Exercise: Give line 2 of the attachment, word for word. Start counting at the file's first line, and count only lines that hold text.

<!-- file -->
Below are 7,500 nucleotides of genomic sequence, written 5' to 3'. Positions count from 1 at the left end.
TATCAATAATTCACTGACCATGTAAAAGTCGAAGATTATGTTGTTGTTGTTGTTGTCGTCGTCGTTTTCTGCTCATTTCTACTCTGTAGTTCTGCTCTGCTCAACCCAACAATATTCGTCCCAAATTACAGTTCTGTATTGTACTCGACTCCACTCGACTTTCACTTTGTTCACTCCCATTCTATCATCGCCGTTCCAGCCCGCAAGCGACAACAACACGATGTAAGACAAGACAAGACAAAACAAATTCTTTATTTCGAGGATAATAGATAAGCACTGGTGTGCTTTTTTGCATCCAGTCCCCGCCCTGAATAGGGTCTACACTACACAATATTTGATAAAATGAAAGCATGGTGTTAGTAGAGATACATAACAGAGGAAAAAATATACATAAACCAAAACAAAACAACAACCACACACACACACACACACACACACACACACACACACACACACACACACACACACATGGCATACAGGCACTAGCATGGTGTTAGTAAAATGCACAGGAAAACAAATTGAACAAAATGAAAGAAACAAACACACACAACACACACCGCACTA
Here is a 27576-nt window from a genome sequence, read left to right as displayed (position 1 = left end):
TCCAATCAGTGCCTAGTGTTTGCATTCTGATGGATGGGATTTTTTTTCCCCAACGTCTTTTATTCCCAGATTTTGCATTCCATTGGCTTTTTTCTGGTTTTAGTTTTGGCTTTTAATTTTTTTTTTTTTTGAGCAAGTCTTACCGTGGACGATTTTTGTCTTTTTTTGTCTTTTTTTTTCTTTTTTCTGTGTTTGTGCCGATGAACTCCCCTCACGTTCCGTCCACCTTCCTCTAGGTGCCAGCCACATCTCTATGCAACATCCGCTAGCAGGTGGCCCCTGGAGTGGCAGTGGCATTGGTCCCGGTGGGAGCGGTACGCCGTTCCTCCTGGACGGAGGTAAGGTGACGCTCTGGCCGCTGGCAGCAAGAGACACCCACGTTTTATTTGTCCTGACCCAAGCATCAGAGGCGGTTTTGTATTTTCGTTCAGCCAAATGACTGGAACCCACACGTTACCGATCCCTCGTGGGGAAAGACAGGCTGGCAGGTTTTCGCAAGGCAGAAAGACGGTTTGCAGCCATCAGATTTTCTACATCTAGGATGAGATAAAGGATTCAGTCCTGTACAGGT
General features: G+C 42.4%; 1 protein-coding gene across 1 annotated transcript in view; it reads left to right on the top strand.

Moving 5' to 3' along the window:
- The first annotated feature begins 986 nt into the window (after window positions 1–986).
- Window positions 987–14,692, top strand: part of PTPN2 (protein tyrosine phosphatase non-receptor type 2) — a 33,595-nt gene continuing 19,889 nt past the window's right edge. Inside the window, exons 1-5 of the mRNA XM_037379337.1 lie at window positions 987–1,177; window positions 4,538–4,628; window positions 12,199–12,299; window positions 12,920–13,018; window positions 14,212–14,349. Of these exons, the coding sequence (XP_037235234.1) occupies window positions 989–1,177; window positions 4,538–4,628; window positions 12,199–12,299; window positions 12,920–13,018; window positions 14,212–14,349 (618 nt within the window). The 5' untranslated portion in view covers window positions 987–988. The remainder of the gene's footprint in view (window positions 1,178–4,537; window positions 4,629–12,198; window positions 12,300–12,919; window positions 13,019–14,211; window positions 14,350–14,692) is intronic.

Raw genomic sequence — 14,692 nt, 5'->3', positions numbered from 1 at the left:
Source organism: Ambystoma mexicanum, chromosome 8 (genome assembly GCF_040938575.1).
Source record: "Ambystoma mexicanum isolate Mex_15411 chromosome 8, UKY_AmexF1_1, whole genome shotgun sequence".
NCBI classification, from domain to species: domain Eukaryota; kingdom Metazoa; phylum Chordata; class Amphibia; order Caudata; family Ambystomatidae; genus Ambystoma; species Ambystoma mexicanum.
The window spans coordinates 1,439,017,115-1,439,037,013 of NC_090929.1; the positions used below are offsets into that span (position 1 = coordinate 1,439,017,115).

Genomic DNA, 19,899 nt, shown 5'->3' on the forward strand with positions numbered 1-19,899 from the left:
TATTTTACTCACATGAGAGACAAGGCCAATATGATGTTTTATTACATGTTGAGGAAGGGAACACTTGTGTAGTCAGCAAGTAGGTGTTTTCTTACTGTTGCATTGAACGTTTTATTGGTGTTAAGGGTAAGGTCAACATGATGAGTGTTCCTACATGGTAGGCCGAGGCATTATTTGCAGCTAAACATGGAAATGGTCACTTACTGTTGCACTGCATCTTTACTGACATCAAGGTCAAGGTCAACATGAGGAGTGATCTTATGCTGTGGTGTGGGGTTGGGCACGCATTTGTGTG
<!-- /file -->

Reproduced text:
TATCAATAATTCACTGACCATGTAAAAGTCGAAGATTATGTTGTTGTTGTTGTTGTCGTCGTCGTTTTCTGCTCATTTCTACTCTGTAGTTCTGCTCTGCTCAACCCAACAATATTCGTCCCAAATTACAGTTCTGTATTGTACTCGACTCCACTCGACTTTCACTTTGTTCACTCCCATTCTATCATCGCCGTTCCAGCCCGCAAGCGACAACAACACGATGTAAGACAAGACAAGACAAAACAAATTCTTTATTTCGAGGATAATAGATAAGCACTGGTGTGCTTTTTTGCATCCAGTCCCCGCCCTGAATAGGGTCTACACTACACAATATTTGATAAAATGAAAGCATGGTGTTAGTAGAGATACATAACAGAGGAAAAAATATACATAAACCAAAACAAAACAACAACCACACACACACACACACACACACACACACACACACACACACACACACACACACACATGGCATACAGGCACTAGCATGGTGTTAGTAAAATGCACAGGAAAACAAATTGAACAAAATGAAAGAAACAAACACACACAACACACACCGCACTA